PRISON FELLOWSHIP EXPANDS OUTREACH TO INCARCERATED WOMEN
Acquisition of Florida-Based Daughters of Destiny Allows Prison Fellowship Greater Opportunities to Reach Women Who Are Incarcerated or Have Reentered Their Communities After Prison
WASHINGTON, D.C., July 5, 2017—Prison Fellowship® announced today it will broaden its ministry to incarcerated women through the acquisition of Daughters of Destiny. The Florida-based organization has a network of more than 800 volunteers in 26 states. Prior to this acquisition, Daughters of Destiny was founded in 2008 by a husband and wife team who have both served time in prison.
“Prison Fellowship helps hundreds of thousands of incarcerated men and women each year experience Christ-centered, holistic life transformation,” said James Ackerman, president and CEO of Prison Fellowship. “Acquiring Daughters of Destiny and incorporating some of their time-tested teaching and discipling methods into our approach to serving hundreds of thousands of women in our nation's prisons will help us introduce even more incarcerated women and teen girls to God's life-transforming love.”
Daughters of Destiny is accredited by the Evangelical Council for Financial Accountability, works in 289 correctional facilities and offers ongoing assistance to more than 20,000 incarcerated and released women. The ministry equips local churches, women's groups and individuals to lead incarcerated women out of personal and spiritual brokenness by sharing the love of Jesus.
“I am so thankful God is moving Daughters of Destiny to a larger platform by joining Prison Fellowship,” said Annie Goebel, Daughters of Destiny co-founder. “As a former prisoner, I believe inside every incarcerated woman is a little girl still believing lies about her dignity and self-worth. I am honored to represent her as Prison Fellowship and Daughters of Destiny bring hope and healing to many more incarcerated women and teen girls throughout the U.S.”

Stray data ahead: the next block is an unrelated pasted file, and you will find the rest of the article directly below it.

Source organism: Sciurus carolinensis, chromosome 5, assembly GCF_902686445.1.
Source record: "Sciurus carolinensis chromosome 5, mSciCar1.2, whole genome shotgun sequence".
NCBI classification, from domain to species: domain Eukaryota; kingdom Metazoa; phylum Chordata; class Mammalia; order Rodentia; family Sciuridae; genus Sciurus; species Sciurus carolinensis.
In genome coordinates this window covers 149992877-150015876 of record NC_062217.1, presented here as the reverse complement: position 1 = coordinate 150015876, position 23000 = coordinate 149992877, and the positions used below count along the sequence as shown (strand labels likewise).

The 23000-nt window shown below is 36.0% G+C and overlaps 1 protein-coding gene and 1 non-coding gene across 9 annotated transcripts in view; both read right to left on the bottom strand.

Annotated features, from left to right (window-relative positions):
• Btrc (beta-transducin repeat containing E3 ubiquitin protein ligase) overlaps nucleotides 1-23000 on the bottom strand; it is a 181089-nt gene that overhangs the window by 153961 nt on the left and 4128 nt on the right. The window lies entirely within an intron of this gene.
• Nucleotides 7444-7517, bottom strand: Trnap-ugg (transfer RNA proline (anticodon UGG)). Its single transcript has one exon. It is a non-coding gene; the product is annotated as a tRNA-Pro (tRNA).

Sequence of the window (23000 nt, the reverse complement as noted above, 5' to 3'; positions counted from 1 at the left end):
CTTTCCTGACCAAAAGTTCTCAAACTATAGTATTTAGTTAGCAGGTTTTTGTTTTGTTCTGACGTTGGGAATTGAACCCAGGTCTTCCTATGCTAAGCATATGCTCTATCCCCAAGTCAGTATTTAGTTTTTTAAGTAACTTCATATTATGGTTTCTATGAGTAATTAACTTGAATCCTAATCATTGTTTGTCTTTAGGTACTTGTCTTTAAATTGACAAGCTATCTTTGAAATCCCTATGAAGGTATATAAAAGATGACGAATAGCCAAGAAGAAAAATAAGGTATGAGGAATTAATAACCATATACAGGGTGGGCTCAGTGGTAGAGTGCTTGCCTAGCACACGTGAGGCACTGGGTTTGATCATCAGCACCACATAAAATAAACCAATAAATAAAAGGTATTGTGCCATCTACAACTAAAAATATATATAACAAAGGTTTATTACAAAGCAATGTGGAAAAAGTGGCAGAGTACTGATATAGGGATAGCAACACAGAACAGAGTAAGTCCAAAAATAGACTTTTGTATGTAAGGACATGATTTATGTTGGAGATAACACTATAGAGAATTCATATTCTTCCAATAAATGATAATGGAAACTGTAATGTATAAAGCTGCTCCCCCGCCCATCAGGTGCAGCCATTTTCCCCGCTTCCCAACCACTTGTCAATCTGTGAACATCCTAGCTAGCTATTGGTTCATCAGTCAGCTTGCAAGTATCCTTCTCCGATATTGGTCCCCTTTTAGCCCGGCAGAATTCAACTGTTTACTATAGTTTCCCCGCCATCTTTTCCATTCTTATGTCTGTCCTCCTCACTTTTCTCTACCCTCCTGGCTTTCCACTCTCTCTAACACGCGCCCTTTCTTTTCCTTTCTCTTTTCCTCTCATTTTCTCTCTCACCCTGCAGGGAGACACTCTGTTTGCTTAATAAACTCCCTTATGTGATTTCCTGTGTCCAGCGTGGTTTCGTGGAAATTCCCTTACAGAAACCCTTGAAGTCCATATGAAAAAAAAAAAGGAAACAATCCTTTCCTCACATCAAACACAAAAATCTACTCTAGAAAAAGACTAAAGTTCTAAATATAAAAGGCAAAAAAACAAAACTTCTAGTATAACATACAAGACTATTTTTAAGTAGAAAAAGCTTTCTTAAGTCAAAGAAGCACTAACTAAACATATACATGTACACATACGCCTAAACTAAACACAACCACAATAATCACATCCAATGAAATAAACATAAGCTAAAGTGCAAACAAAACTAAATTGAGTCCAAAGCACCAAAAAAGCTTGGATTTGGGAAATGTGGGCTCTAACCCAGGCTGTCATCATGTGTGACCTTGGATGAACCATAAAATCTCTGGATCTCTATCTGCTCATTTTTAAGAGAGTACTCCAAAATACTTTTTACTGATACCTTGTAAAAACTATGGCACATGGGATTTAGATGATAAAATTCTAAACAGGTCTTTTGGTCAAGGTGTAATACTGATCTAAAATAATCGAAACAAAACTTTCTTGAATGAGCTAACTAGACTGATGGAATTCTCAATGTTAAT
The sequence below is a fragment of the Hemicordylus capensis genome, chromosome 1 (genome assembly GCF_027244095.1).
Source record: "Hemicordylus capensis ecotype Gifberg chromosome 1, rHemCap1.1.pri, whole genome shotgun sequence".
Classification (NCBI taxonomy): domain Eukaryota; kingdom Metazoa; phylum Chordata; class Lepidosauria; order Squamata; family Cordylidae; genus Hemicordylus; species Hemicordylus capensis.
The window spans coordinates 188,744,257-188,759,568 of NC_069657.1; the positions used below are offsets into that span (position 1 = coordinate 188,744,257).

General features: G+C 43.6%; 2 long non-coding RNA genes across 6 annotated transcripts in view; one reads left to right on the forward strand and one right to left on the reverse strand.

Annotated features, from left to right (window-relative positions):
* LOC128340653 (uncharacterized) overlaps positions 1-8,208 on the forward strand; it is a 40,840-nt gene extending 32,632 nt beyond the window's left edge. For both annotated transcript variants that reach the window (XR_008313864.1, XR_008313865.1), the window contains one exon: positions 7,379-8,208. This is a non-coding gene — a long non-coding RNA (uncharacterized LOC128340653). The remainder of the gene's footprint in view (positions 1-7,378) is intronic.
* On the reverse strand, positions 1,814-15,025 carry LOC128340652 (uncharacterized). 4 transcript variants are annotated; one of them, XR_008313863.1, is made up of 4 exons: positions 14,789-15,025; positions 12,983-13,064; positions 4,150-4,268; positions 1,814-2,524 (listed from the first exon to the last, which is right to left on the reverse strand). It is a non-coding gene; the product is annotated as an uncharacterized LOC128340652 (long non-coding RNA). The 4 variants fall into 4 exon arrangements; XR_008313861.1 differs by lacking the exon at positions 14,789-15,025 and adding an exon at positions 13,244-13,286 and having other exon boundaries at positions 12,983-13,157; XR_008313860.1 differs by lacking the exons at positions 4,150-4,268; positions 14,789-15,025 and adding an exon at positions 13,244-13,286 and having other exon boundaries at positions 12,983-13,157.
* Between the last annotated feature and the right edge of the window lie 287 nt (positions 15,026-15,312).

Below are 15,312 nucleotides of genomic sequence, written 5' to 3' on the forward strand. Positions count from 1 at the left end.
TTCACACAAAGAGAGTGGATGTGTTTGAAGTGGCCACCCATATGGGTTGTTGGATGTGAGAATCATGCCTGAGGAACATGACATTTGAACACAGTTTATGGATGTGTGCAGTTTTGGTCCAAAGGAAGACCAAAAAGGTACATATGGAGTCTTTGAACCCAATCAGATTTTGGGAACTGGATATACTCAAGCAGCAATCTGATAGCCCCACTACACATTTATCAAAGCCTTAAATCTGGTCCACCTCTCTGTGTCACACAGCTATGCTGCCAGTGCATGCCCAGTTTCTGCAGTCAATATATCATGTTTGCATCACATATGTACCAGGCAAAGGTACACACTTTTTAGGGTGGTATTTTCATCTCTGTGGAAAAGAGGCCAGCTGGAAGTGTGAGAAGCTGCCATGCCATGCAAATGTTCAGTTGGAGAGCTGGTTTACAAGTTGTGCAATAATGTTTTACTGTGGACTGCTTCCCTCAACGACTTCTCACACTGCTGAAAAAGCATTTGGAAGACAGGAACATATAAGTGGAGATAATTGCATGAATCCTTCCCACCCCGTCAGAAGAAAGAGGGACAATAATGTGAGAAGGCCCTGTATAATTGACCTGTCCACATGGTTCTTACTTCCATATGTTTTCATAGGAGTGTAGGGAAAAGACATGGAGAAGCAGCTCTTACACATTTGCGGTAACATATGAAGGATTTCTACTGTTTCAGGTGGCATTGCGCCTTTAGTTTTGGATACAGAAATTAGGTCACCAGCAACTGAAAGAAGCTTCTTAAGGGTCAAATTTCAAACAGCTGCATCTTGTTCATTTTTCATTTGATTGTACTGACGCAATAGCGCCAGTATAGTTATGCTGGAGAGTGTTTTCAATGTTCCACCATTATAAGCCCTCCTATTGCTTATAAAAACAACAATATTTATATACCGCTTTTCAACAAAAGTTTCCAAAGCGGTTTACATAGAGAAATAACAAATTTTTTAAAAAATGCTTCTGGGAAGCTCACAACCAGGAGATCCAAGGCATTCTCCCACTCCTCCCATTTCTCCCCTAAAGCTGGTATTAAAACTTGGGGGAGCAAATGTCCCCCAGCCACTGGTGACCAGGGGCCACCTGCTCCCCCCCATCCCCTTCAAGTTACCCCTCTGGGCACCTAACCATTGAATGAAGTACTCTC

Mel Goebel, a former Nebraska and Colorado state director for Prison Fellowship, founded Daughters of Destiny in South Dakota, where he also met his future wife, Annie.
Annie and her husband Mel had separately forged paths of destructive behavior at young ages, culminating in prison stints before finding new direction through personal journeys of faith. They also experienced the support, love and mentorship of Christians who accepted them despite their criminal pasts.
Prison Fellowship will integrate Daughters of Destiny's program best practices into its existing outreach to women in prison. Annie Goebel is joining Prison Fellowship as part of the transition.
For interviews with Annie Goebel or James Ackerman, please contact Jim Forbes at (703) 554-8540 (direct) or (304) 780-5628 (cell).
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Prison Fellowship is the nation's largest outreach to prisoners, former prisoners and their families, and a leading advocate for criminal justice reform. With 40 years of experience helping restore men and women behind bars, Prison Fellowship advocates for federal and state criminal justice reforms that transform those responsible for crime, validate victims and encourage communities to play a role in creating a safe, redemptive and just society.REMEMBER THOSE IN PRISON